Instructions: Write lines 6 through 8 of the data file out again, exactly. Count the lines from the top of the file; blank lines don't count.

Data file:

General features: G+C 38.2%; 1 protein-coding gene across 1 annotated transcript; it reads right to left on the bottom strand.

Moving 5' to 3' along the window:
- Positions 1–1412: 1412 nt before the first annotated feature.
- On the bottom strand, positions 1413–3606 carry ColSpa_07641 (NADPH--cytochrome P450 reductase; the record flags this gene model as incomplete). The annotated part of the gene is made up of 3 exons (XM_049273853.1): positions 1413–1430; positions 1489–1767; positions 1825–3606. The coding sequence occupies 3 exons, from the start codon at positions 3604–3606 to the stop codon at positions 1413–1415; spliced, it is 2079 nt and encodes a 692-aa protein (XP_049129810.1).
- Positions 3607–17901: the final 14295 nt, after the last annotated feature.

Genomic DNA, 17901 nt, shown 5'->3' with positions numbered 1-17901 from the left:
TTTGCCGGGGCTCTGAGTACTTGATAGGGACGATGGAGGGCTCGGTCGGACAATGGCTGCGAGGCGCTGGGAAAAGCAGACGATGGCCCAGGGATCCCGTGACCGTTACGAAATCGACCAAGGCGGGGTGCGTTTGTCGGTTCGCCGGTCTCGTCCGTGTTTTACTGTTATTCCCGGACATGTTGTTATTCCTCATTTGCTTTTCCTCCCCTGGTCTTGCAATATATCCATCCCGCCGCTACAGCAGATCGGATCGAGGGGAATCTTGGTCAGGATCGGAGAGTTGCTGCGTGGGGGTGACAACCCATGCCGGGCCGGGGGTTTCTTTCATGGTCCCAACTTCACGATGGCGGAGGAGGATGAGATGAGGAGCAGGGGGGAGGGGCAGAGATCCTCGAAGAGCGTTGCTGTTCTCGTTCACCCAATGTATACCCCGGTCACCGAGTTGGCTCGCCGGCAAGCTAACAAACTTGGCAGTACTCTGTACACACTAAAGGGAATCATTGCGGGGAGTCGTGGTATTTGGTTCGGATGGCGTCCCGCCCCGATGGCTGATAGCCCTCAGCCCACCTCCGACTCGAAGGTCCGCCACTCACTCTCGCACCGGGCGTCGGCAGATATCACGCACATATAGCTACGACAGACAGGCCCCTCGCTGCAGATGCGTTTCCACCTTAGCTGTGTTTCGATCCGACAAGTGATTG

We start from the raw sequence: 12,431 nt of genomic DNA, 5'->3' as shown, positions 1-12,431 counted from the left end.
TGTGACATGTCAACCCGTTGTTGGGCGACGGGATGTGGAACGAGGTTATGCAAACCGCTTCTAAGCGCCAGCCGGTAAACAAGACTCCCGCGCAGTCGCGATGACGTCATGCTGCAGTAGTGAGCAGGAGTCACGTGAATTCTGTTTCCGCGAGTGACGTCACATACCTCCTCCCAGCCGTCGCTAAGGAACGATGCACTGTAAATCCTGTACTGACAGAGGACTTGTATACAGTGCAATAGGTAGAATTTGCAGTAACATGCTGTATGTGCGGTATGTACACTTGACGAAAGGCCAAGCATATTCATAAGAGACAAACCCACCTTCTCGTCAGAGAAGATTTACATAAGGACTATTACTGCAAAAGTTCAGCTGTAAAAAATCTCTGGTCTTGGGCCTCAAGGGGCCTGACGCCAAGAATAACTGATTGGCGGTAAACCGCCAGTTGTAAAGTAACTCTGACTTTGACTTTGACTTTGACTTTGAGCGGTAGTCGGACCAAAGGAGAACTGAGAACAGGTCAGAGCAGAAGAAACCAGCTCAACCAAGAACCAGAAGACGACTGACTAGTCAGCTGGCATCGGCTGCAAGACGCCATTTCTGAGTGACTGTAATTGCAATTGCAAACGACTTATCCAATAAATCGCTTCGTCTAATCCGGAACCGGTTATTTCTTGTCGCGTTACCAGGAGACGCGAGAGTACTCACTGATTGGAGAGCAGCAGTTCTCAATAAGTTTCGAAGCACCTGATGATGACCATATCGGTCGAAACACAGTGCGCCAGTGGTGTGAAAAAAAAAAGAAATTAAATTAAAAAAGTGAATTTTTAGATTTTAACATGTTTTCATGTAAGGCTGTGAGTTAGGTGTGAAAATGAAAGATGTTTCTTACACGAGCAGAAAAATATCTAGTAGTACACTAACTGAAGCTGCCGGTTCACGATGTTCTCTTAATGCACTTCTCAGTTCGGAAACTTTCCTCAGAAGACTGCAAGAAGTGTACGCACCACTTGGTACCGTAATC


Genomic DNA, 17901 nt, shown 5'->3' with positions numbered 1-17901 from the left:
TTTGCCGGGGCTCTGAGTACTTGATAGGGACGATGGAGGGCTCGGTCGGACAATGGCTGCGAGGCGCTGGGAAAAGCAGACGATGGCCCAGGGATCCCGTGACCGTTACGAAATCGACCAAGGCGGGGTGCGTTTGTCGGTTCGCCGGTCTCGTCCGTGTTTTACTGTTATTCCCGGACATGTTGTTATTCCTCATTTGCTTTTCCTCCCCTGGTCTTGCAATATATCCATCCCGCCGCTACAGCAGATCGGATCGAGGGGAATCTTGGTCAGGATCGGAGAGTTGCTGCGTGGGGGTGACAACCCATGCCGGGCCGGGGGTTTCTTTCATGGTCCCAACTTCACGATGGCGGAGGAGGATGAGATGAGGAGCAGGGGGGAGGGGCAGAGATCCTCGAAGAGCGTTGCTGTTCTCGTTCACCCAATGTATACCCCGGTCACCGAGTTGGCTCGCCGGCAAGCTAACAAACTTGGCAGTACTCTGTACACACTAAAGGGAATCATTGCGGGGAGTCGTGGTATTTGGTTCGGATGGCGTCCCGCCCCGATGGCTGATAGCCCTCAGCCCACCTCCGACTCGAAGGTCCGCCACTCACTCTCGCACCGGGCGTCGGCAGATATCACGCACATATAGCTACGACAGACAGGCCCCTCGCTGCAGATGCGTTTCCACCTTAGCTGTGTTTCGATCCGACAAGTGATTG

We start from the raw sequence: 12,431 nt of genomic DNA, 5'->3' as shown, positions 1-12,431 counted from the left end.